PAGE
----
This is currently the only one of its kind in Africa so far and is a joy to ride in. It is used to move within the main towns of Addis Ababa and is efficient, timely and very clean. Take some time to ride on it, preferably during off peak hours otherwise you will have to “nudge” your way through human traffic to not only get in, but to get a seat.
7) Visiting Ethiopia Cultural Ambassador
One of the reasons of having Ethiopia as my destination is because they still hold dear to most of their culture and I wanted to experience it. This place offers all versions of their culture from food, clothing, music and dance from across Ethiopia. The platter below is shared among several people and is layered with Injeera at the bottom and various select dishes at the top like kitfo(raw minced meat), cooked meat, vegetables, fresh cheese, spices among others.
Their dancing is so diverse yet super entertaining you just want to join in. I noted most of the tribes from the north e.g. Tigre have very graceful movements that mainly involve the neck and shoulders for the women. The Southern tribes are more vigorous, intense and involve all parts of the body. I have to take up Ethiopian dance classes, can someone point me in the right direction? It is quite a popular place and you may get a chance to meet a celebrity, I got the chance to meet Mo Farah, the Olympic World Champion and he was gracious enough to grant me a picture with him…Scream……..
8)Riding the taxi or the lada Taxi:
Their taxis are the cheapest I have ever experienced. Imagine paying less than 2 Birr for most distances. Make sure you know your destination and always ask the conductor known as redat/ woyala if in doubt, they will assist even if it means they have to dig deep into their English reservoir. They are normally full to capacity and thus you will find mobile seats placed on the walkway as well as right behind the driver.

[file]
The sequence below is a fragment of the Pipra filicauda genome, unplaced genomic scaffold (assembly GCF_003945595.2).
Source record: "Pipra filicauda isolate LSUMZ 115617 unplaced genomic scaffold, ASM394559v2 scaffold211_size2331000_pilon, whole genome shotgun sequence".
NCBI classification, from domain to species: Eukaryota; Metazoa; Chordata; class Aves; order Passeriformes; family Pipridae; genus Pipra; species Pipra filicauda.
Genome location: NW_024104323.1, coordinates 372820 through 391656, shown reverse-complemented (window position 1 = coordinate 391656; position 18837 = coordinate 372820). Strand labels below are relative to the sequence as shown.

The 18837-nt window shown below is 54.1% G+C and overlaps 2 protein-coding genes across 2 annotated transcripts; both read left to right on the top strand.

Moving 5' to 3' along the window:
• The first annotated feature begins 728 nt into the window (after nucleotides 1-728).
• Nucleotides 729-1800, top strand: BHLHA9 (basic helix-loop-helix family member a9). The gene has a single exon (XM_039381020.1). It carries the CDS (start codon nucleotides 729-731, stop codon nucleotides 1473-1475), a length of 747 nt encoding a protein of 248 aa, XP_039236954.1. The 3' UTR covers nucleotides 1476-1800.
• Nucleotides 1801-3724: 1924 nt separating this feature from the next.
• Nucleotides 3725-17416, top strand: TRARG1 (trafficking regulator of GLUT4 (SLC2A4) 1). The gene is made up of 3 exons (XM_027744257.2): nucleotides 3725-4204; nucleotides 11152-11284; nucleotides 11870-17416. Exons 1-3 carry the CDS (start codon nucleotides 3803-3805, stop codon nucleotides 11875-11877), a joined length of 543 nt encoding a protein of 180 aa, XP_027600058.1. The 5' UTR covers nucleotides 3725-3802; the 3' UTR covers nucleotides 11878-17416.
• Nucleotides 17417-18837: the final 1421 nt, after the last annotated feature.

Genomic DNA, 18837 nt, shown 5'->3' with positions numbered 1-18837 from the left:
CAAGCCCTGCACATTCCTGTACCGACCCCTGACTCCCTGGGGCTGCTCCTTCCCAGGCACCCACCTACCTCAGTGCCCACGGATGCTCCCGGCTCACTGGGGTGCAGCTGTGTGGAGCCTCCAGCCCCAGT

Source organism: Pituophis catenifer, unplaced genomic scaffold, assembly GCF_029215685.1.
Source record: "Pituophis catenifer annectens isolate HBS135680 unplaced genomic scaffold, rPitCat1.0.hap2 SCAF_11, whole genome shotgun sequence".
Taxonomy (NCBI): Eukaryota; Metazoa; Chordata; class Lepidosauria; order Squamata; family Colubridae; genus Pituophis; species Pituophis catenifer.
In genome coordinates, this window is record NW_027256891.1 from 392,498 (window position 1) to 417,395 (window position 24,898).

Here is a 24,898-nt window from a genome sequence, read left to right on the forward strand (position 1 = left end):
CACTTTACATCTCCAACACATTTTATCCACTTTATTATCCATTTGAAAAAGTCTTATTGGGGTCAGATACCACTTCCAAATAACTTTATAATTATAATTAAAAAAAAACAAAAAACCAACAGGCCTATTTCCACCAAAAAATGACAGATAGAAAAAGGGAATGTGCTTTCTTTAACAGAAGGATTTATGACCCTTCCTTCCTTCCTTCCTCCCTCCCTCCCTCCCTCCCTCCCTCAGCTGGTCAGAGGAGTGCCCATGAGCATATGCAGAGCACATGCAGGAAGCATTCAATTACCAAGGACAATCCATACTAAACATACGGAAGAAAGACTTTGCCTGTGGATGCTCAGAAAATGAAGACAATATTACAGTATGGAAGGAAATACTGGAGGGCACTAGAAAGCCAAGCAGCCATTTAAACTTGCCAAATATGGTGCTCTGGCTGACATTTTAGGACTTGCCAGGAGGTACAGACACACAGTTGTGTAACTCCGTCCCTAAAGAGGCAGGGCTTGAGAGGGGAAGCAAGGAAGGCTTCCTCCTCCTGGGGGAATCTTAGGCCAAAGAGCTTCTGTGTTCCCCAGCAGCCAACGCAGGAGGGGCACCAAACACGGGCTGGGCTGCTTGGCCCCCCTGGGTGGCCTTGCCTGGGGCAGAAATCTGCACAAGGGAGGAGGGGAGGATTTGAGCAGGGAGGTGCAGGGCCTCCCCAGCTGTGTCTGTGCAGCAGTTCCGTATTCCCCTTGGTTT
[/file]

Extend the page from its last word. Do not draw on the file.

The smaller taxis known more commonly as lada taxis are more pricy than the public taxis but also great to use especially at night. They are all painted blue with a white roof and would normally be referred to as a private taxi. Ensure you agree on your final destination and the associated cost before you get in.
9) Drinking lots of Coffee :
Coffee is the staple drink in Ethiopia, any time is coffee time, any weather is coffee weather. At the homes, coffee ceremony occurs on a daily and even at the restaurants, coffee is normally brewed fresh as you wait. If you have the time, they will showcase the whole coffee ceremony which is the coffee preparation as you watch as described above. Take time to enjoy coffee everywhere and any time, as it seems to bring people together.
10) Visiting the National Museum of Ethiopia
If History is your fancy like me, this is a must visit. You will learn lots about the previous rulers, their culture, get a glimpse of their artifacts like regalia and assets whilst also getting a glimpse of part skeleton remains of “Lucy”, which are the oldest remains ever found of Austrolopithecus Ferensis.
Ethiopia is indeed an amazing place to be. It turned out to be better than I had even visualized and a place I would return. A big thank you to Anket and her brother David, for being my family away from home. I first met Anket years prior as I was on transit through Ethiopia and was stranded. Years later, she and her brother not only hosted me but took the time to share their amazing country and culture with me…Thank you very much.
For more on my Ethiopi escapades, check out:
Ethiopia 101: http://wangechigitahi.co.ke/ethiopia-101/